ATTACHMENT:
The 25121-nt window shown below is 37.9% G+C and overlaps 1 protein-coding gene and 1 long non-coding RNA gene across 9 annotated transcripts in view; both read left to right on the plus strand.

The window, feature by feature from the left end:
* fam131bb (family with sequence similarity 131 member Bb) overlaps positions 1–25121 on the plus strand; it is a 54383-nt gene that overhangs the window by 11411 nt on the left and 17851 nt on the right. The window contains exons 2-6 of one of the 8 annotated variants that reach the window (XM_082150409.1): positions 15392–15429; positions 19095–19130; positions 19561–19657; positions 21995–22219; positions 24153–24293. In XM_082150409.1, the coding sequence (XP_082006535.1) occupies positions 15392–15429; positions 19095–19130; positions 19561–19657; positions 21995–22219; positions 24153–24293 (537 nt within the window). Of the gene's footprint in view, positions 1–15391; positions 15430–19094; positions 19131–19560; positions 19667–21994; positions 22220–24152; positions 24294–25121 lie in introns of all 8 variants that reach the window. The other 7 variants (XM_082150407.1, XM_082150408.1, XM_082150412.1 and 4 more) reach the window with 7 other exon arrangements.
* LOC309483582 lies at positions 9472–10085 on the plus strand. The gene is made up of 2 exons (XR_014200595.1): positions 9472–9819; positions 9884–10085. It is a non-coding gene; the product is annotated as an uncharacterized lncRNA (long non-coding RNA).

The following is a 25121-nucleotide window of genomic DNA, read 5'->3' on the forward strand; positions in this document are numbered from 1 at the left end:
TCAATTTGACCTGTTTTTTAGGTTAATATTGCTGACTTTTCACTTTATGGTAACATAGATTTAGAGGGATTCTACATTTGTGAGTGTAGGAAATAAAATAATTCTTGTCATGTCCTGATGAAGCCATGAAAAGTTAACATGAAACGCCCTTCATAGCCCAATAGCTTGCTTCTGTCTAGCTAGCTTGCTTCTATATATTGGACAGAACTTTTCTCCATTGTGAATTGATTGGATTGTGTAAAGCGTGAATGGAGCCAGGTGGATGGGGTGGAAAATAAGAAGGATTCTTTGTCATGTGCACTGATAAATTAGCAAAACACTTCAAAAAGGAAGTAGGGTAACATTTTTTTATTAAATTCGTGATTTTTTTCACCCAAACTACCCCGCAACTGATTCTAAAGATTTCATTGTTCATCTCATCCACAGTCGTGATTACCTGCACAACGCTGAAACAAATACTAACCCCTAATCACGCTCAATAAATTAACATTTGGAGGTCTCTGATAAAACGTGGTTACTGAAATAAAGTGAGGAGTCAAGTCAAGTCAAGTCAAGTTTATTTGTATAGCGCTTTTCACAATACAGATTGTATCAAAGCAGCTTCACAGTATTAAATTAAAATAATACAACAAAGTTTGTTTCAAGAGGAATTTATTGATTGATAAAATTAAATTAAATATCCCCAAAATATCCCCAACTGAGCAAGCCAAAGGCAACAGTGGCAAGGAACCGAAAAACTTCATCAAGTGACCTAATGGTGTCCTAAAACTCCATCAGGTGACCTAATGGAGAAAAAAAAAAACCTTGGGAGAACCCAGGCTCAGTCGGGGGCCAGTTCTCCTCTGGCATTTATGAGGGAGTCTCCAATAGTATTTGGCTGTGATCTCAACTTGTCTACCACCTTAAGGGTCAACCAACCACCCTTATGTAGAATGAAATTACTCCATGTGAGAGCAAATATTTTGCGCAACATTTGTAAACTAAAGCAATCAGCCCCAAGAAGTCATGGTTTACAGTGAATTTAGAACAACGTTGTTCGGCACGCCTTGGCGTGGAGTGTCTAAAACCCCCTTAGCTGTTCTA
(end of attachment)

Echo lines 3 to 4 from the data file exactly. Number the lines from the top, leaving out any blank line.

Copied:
* fam131bb (family with sequence similarity 131 member Bb) overlaps positions 1–25121 on the plus strand; it is a 54383-nt gene that overhangs the window by 11411 nt on the left and 17851 nt on the right. The window contains exons 2-6 of one of the 8 annotated variants that reach the window (XM_082150409.1): positions 15392–15429; positions 19095–19130; positions 19561–19657; positions 21995–22219; positions 24153–24293. In XM_082150409.1, the coding sequence (XP_082006535.1) occupies positions 15392–15429; positions 19095–19130; positions 19561–19657; positions 21995–22219; positions 24153–24293 (537 nt within the window). Of the gene's footprint in view, positions 1–15391; positions 15430–19094; positions 19131–19560; positions 19667–21994; positions 22220–24152; positions 24294–25121 lie in introns of all 8 variants that reach the window. The other 7 variants (XM_082150407.1, XM_082150408.1, XM_082150412.1 and 4 more) reach the window with 7 other exon arrangements.
* LOC309483582 lies at positions 9472–10085 on the plus strand. The gene is made up of 2 exons (XR_014200595.1): positions 9472–9819; positions 9884–10085. It is a non-coding gene; the product is annotated as an uncharacterized lncRNA (long non-coding RNA).